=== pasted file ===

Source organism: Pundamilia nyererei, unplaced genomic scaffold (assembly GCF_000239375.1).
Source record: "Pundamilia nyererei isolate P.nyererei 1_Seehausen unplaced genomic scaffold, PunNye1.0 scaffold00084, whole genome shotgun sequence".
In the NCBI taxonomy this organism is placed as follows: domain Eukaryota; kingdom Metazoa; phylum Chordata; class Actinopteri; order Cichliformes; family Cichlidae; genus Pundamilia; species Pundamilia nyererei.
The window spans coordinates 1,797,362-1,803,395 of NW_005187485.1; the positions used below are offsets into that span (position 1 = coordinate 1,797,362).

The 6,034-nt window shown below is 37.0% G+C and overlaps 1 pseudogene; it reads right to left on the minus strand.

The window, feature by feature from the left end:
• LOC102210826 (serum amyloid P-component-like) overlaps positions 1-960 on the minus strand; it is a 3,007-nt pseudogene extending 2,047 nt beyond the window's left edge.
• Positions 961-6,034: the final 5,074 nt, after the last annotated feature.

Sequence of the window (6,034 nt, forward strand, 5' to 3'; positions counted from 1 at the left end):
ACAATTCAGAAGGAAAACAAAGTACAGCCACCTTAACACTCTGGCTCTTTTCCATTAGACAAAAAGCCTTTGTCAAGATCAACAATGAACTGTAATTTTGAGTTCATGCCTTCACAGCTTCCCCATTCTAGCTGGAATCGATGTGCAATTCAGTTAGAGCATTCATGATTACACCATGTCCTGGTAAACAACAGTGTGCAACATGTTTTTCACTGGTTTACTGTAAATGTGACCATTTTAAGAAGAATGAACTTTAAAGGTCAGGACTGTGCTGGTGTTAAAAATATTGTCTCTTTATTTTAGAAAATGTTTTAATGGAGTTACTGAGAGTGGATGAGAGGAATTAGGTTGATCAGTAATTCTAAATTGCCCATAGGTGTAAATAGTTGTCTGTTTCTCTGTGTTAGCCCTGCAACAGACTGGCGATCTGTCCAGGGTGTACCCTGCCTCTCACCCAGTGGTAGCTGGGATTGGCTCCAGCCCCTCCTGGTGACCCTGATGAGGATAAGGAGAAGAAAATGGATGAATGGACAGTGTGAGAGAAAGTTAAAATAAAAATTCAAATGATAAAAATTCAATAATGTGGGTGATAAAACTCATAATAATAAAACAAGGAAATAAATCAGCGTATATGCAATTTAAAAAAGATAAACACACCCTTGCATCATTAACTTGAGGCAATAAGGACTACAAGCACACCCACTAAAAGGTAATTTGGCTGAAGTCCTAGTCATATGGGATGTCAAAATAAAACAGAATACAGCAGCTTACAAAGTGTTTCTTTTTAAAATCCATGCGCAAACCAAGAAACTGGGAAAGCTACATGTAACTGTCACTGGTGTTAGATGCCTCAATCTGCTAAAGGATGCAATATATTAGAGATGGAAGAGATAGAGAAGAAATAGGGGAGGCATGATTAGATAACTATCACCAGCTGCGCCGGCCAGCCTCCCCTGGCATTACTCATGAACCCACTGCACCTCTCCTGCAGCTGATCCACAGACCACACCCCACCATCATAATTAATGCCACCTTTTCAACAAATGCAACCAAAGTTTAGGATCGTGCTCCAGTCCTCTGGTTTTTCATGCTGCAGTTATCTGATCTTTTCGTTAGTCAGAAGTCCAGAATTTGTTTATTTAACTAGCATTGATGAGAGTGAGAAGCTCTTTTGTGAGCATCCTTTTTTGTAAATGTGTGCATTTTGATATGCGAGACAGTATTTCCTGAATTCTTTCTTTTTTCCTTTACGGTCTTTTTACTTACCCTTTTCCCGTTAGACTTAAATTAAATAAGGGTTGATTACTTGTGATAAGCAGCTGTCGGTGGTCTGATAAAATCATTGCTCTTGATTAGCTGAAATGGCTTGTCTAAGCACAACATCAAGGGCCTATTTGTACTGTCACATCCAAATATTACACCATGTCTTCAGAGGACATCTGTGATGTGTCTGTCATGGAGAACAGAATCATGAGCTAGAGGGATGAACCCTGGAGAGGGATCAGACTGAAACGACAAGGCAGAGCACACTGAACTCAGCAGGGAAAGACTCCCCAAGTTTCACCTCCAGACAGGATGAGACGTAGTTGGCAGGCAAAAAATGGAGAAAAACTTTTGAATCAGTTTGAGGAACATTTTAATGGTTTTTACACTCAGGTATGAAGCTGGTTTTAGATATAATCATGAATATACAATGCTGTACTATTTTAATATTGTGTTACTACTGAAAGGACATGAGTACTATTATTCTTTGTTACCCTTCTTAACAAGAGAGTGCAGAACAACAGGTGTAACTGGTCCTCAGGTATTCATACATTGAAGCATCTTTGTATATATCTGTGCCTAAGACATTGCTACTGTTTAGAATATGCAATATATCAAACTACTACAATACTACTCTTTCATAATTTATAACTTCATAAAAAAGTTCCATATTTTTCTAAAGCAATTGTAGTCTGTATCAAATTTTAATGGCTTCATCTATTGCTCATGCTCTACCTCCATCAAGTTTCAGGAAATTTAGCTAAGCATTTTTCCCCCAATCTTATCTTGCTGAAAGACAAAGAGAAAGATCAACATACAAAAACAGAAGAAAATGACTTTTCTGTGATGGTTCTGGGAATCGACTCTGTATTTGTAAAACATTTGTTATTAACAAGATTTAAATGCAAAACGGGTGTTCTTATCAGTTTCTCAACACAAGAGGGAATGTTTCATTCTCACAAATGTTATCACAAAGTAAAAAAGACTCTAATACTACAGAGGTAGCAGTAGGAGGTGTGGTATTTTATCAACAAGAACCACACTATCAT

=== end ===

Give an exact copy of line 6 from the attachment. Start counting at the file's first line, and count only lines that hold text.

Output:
The window, feature by feature from the left end: